The standard of review which we must apply in this case is, of course, well settled. Section 205(g) of the Social Security Act, 42 U.S.C. § 405(g) provides that "(t)he findings of the Secretary as to any fact, if supported by substantial evidence, shall be conclusive." And this court has held that "(i)f there is substantial evidence on the record as a whole to support the Secretary's finding we must accept it although we might disagree." Hayes v. Gardner, 376 F.2d 517, 520 (4th Cir. 1967).
Equally well-settled, however, is that once a claimant has presented a prima facie case of total and permanent disability with respect to his normal work, the burden shifts to the government to go forward with proof that he has the residual capacity for substantial gainful activity. Noe v. Weinberger, 512 F.2d 588 (6th Cir. 1975). Moreover, the government is required to show more than that other work is available in the national economy; it must prove by substantial evidence that the claimant has the vocational qualifications to perform specific jobs. Taylor v. Weinberger, 512 F.2d 664 (4th Cir. 1975). In meeting its burden, the government, of course, must demonstrate that the claimant can work despite the accumulated effect of all of his disabilities. Dressel v. Califano, 558 F.2d 504 (8th Cir. 1977); Hicks v. Gardner, 393 F.2d 299 (4th Cir. 1968).
The medical evidence at the first hearing consisted of Lester's medical records from the Veterans Administration Hospital in Durham, North Carolina, and the testimony of Dr. Thomas E. Castelloe, an orthopedic surgeon.
The VA hospital's records indicated many visits by Lester over the years, that he complained of constant pain and dizziness for a year and a half before quitting his job in 1973, and that this affected his equilibrium.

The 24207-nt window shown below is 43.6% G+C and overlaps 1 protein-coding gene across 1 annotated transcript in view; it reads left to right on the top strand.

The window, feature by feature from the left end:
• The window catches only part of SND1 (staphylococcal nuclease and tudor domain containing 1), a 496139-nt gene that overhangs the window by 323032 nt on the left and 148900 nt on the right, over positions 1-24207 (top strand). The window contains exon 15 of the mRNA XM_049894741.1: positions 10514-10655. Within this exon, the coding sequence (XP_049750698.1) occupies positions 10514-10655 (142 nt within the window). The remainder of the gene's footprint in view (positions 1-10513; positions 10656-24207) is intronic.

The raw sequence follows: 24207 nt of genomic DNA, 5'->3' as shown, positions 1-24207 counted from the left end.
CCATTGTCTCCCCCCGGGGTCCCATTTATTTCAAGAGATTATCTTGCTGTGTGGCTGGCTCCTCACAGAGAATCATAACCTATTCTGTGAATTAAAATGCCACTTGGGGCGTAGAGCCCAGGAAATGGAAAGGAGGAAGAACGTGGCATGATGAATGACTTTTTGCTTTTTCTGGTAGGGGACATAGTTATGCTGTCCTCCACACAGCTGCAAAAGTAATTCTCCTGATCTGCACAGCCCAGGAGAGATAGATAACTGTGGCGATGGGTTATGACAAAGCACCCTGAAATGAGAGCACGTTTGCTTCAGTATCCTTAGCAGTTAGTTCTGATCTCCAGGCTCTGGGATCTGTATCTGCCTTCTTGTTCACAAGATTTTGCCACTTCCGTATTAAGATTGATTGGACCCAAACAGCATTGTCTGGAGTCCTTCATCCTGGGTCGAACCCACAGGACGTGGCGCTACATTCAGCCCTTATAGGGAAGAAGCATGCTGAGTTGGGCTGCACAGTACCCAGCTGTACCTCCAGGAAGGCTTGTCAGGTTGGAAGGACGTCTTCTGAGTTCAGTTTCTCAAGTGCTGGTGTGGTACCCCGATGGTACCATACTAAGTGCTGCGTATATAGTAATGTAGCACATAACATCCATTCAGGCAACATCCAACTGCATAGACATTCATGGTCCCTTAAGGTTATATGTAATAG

Dr. Castelloe testified:
(T)he medical evidence indicates impairment of function of both upper extremities. The impairment of function of the left upper extremity consists of a fusion of the left wrist in a good position with deformities of the fingers consisting of contractures of the fingers so they are held in a flexed position. With this being most marked in the middle, ring and little fingers. And to a lesser extent in the thumb and index finger.
The function of the left elbow, left shoulder is good. And the right upper extremity, the main impairment of function is in the right elbow, with limited motion, with the range of motion existing consisting of a limitation of 45 degrees extension and 10 degrees limitation of flexion.
Then Dr. Castelloe also testified that "locking" of the right arm after heavy use, as described by Lester, was consistent with the medical condition of the right elbow.
The medical evidence at the second hearing consisted of reports of examinations by Dr. C. B. Finch, a general practitioner, Dr. Edwin T. Preston, an orthopedic surgeon, Dr. Donald D. Neish, an internist, Dr. G. T. Kiffney, Jr., an ophthalmologist, Dr. S. M. Freedman, a psychiatrist and neurologist, and an evaluation based on these reports by Dr. Chauncey L. Royster, an internist.
Lester was examined on August 15, 1978, by Dr. Finch. He noted that appellant had a marked imbalance and lack of coordination in eye movements, double vision, and was color blind. An audiogram revealed normal hearing in the low range, but severe deafness in the higher frequencies. Appellant had full range of motion of the knees with some pain caused by arthritis. Total vital breathing capacity was less than 1.8 liters per minute, with normal being greater than 3.6 liters, and respiratory problems prevented the appellant from exerting himself. Dr. Finch stated that appellant could not be gainfully employed because of his double vision and dizziness.